Question on changing the arm angle


I have a kid coming off Tommy John. By the way, I wasn’t coaching him when he was 13 and throwing 3 games a week. Don’t get me started.

Regardless, he has dropped his arm angle down a little bit and it’s doing amazing things to his ball. He was a low 80’s guy before and he’s sitting on that right now. He’s struggling with location though because the ball is running so much. He is getting the same run on 4 seamers and 2 seamers.

Is he pronating every pitch or turning it out?

Also he is struggling with his curveball. I don’t think he is getting on top but he tells me that he feels like he is. He used to have a nasty hammer and now he is getting frustrated because he knows it’s not as good.

I don’t feel comfortable having him throwing a slider or cutter because of the stress. I’m overly protective of him right now.

I guess I’m not really asking a question here, but does anyone have some good advice for me? Thanks ahead of time.


You didn’t say how much he has dropped down, but if he is a side-armer now he won’t be able to throw a 12-to-6 hammer type of a curve.

A side-armer releasing the ball with curve mechanics will get side-to-side rotation on the ball and the break will be much more lateral than vertical.

Side-armers, or low 3/4, can throw terrific sliders–Randy Johnson and Pedro Martinez come to mind–but terrific vertical-breaking curveballs mostly come from guys who throw “over the top”.

I don’t think that “extra stress” for slider pitchers who have sound mechanics has been proven in an ASMI study, or even supported with a good theory, but I know that discussion is one that some guys will not touch with a ten-foot pole.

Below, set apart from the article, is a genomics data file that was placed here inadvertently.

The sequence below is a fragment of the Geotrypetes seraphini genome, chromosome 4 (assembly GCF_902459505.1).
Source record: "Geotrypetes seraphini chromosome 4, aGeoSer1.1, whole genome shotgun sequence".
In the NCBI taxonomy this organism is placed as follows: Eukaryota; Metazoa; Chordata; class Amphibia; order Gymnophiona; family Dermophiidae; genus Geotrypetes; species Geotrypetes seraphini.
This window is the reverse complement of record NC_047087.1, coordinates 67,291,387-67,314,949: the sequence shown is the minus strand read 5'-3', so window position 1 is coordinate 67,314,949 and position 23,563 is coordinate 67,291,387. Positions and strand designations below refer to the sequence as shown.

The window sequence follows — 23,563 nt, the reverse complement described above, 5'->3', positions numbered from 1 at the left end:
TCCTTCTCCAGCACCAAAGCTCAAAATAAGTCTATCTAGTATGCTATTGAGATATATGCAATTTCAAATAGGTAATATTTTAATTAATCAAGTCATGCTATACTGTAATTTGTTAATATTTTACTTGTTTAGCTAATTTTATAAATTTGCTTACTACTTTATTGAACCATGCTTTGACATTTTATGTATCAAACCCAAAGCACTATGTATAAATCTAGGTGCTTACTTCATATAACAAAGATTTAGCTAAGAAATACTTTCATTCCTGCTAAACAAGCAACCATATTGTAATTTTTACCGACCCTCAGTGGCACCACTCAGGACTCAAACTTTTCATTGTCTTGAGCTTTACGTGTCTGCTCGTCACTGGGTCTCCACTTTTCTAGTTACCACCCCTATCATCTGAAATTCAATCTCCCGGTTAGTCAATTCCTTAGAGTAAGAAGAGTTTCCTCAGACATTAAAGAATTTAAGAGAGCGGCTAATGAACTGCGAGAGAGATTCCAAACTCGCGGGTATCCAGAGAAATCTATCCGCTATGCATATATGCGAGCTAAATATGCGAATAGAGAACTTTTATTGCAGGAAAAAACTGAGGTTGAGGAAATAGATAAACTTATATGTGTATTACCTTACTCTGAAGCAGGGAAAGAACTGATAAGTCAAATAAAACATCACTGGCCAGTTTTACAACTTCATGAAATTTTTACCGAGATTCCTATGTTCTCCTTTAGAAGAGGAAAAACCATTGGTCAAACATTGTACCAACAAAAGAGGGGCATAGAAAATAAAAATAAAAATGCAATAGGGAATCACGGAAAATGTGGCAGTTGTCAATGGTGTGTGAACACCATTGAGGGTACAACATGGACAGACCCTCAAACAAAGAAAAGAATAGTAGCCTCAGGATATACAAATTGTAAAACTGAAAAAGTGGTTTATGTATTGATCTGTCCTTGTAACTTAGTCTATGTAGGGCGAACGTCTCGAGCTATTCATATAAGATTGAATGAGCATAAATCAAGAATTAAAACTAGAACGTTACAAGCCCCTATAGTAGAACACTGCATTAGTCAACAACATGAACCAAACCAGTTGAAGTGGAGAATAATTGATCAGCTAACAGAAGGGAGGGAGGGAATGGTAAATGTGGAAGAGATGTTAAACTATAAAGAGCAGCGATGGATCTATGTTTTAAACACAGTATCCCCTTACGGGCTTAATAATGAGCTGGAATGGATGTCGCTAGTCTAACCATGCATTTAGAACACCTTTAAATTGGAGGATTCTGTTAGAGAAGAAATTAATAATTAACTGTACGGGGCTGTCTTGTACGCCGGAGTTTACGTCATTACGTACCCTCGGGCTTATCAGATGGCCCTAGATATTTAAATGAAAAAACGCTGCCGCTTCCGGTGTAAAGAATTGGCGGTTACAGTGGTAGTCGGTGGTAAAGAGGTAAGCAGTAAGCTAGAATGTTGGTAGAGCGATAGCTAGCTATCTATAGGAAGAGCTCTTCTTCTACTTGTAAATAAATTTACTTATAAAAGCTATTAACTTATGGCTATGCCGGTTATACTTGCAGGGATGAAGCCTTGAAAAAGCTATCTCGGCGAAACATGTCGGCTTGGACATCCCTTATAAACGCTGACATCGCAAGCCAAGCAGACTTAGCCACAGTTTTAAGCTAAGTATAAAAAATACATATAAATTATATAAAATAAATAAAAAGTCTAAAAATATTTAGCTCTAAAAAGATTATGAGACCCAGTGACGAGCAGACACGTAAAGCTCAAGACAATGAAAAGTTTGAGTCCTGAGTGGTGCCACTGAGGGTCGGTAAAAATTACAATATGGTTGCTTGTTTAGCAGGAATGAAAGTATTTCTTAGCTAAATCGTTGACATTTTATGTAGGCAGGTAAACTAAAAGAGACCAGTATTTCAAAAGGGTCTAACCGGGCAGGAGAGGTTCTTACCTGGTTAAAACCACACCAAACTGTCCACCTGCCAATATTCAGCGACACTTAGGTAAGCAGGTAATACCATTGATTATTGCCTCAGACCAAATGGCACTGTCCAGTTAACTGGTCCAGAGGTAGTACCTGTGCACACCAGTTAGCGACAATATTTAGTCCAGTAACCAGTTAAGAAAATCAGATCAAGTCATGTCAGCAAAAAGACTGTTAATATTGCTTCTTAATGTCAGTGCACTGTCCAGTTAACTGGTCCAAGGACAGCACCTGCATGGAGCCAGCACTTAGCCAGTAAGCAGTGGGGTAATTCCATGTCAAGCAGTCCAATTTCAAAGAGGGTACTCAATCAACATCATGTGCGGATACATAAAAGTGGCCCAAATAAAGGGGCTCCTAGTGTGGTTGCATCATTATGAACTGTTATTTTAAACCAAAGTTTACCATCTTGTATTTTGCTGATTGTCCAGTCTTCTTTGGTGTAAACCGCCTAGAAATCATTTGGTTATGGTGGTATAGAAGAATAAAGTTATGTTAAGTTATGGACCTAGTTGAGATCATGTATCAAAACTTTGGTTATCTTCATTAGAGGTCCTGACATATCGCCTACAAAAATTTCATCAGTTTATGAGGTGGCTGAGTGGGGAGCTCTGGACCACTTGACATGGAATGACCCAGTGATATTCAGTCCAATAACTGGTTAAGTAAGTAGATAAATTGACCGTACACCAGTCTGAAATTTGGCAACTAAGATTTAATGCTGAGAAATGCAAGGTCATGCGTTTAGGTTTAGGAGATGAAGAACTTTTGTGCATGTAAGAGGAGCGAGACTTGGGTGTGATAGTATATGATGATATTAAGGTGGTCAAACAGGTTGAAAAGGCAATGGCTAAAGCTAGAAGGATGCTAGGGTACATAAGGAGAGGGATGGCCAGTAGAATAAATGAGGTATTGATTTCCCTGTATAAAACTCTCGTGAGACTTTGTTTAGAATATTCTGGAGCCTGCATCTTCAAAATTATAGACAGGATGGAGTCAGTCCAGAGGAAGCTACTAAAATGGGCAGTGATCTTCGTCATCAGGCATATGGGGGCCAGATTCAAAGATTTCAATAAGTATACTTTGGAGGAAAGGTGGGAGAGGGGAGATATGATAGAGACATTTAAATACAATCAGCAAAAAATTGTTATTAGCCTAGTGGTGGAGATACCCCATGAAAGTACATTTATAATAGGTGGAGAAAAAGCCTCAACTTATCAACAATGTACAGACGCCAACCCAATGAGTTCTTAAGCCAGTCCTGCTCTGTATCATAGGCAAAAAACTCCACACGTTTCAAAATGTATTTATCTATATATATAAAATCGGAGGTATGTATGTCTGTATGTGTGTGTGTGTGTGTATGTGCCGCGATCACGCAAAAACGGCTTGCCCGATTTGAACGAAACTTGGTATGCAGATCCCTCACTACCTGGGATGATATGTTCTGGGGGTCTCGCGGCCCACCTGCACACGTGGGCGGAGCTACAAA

As just one example, Randy Johnson has been a fastball/slider pitcher for most of his long career, although he has also got a split-finger FB now. Still, with the velocity he gets on his slider you’d think he might be the poster boy for “slider-related stress” but he’s done okay over a long career.


Way to go, flippin!
The slider, when thrown correctly, is actually easier on the arm and shoulder than just about any other pitch, and it certainly is easier on them than the curve ball. I remember when I learned how to throw it—I was told “Throw it like a curve, but roll your wrist, don’t snap it”, and I spent about eight minutes thoroughly familiarizing myself with the easier wrist action, while Ed Lopat watched me and made some mental notes about my delivery, my release point, etc. What he was doing was formulating a jumping-off point from which he could work further with me on this and other matters relating to pitching.
I got the hang of the pitch in no time at all, and I worked extensively with it over the winter (1951-52) to make sure I had it down cold because this was going to be my strikeout pitch. And Mr. Lopat was an incredible pitching coach. He saw the things I was doing—I was a natural sidearmer who used a slide-step—and he worked with me to help me make the most of this, in addition to adding to my arsenal of breaking stuff to set batters up for that slider.
So if our reader here is having trouble with his curve ball as a result of his being a sidearm or low 3/4 pitcher, he should lose that curve and concentrate on developing a killer slider. 8)